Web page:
Council hesitates on city bike scheme

The City Council slashed its budget for bicycle-sharing system and will wait until next summer before deciding to continue funding

A new bicycle-sharing system is on its way to Copenhagen, but the City Council has not committed to the scheme and may not choose to continue funding it after next summer.

The decision stands in stark contrast to the eight-year financial commitments made by rail operator DSB and Frederiksberg City Council to the city bikes that are being rolled out in October.

Copenhagen City Council last week set aside 40 million kroner in the 2014 budget to finance a city bike scheme, but it wants to see how well the scheme works before committing more funds.

Decision delayed until summer
“There have been a lot of strong opinions about the new city bikes,” the city's deputy mayor for technical and environmental affairs, Ayfer Baykal (Socialistisk Folkeparti), told Politiken newspaper. “That is why we have agreed to delay the final decision until the bikes are on the street, and we have a more sure feeling of the new system. But at least we have set aside the money for a new city and commuter bicycle.”

Baykal was referring to the fact that last October, the City Council set aside no money in this year’s budget to fund a replacement for the antiquated city bikes for when the contract with the supplier expired.

READ MORE: The future of city bikes or a waste of money

A month later, the City Council announced that it had found a replacement to the old system and presented its new plan featuring bikes from the Danish/Dutch company gobike that, with their electric motor and tablet computer, are far more sophisticated than the clunky city bikes they will replace.

Frederiksberg Council and DSB joined Copenhagen and set aside 11.4 million and 35 million kroner respectively over the next eight years to fund the new scheme that will be operated under the name Cykel DK.

But after mounting concern over the cost of the programme, Baykal was only able to secure 40 million kroner in the budget to fund a city bike scheme, after initially demanding 100 million kroner.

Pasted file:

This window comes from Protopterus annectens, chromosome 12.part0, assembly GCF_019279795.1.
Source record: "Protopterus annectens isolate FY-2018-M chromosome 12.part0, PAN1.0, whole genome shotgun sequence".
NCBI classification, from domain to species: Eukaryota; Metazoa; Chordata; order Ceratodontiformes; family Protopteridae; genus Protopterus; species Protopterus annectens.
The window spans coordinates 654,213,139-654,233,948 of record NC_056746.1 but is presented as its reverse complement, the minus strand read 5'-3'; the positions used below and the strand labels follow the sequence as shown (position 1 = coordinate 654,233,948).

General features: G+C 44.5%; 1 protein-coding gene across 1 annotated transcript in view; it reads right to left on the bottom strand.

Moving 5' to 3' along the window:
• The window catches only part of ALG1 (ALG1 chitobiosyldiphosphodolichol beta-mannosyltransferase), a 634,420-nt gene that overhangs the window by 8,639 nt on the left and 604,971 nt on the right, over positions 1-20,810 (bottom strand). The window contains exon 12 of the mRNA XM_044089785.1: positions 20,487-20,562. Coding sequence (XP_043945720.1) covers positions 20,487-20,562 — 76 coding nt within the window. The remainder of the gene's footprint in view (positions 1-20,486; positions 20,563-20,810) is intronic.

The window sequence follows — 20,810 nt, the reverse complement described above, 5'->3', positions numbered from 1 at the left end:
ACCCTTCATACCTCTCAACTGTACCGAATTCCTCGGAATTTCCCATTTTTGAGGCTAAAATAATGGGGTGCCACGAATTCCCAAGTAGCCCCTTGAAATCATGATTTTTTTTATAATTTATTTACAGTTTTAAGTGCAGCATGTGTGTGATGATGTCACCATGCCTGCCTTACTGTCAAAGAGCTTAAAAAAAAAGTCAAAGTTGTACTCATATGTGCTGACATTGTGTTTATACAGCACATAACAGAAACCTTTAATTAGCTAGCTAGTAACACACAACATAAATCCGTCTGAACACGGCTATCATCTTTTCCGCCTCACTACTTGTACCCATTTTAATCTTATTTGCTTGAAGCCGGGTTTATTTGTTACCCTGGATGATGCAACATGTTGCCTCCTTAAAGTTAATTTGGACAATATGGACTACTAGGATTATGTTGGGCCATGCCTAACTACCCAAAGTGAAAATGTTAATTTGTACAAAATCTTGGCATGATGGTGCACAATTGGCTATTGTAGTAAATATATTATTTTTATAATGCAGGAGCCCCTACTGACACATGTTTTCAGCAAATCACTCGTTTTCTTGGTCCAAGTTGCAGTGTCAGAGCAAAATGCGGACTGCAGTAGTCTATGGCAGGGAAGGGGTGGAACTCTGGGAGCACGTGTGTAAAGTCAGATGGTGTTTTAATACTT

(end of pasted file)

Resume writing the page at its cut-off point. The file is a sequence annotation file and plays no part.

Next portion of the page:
Mounting scepticism
Anna Mee Allerslev, leader of Radikale in the City Council, said she was pleased that her party had helped negotiate the lower sum.

 “We now await the result of the pilot project before we make a proper and sustainable decision,” Allerslev told Politiken. “We want a city bike system that is competitive both in terms of its quality and price. If other major cities can do it, so can we.”

Far-left party Enhedslisten also urged caution and agreed that it was best to delay the final decision over whether to commit to the Cykel DK system until next summer.

Frederiksberg left in the lurch
But the city’s hesitation to commit to Cykel DK has irritated Jan E Jørgensen (Venstre), the chairman of Frederiksberg Council’s city and environment committee.

“The city uses cycling to brand itself and people flock to Copenhagen from the US and Europe because cycling solves congestion problems, CO2 problems and helps tackle obesity," Jørgensen told Politiken. "That’s why it’s strange that Copenhagen is not throwing itself more wholeheartedly into the project.”

Factfile | New bicycle-sharing system

– A new bicycle-sharing system will be introduced in Copenhagen. The bicycles are provided by the Danish/Dutch company gobike, while the operator will be Cykel DK.
– 250 bikes will be rolled out at 65 stations in Copenhagen and Frederiksberg. 1,260 should be on the streets by next spring
– Rail operator DSB and Frederiksberg Council have committed providing 35 million kroner and 11.4 million kroner respectively over the next eight years.
– Copenhagen City Council has set aside 40 million kroner over eight years but will wait until next summer before deciding whether to continue funding Cykel DK.
– Copenhagen City Council estimates that each bicycle will cost 6,000 kroner per year to buy and operate.
– Gobikes are equipped with a battery and tablet that can be used to hire the bicycle and plot a route through the city.
– Commuters and tourists using the Cykel DK system will pay 20kr per hour to rent a bike; 25kr per hour if the electric motor is used.
– A subscription will cost 70 kroner per month.  Every extra hour after the first 30 minutes costs four kroner, or six kroner if the motor is used.
– It costs subscribers 10kr to book a bicycle and non-subscribers 20kr.
– Not picking up a bicycle, cancelling a booking, not parking the bike in a docking station if one is available, and leaving the bike too far from a docking station all incur fees.

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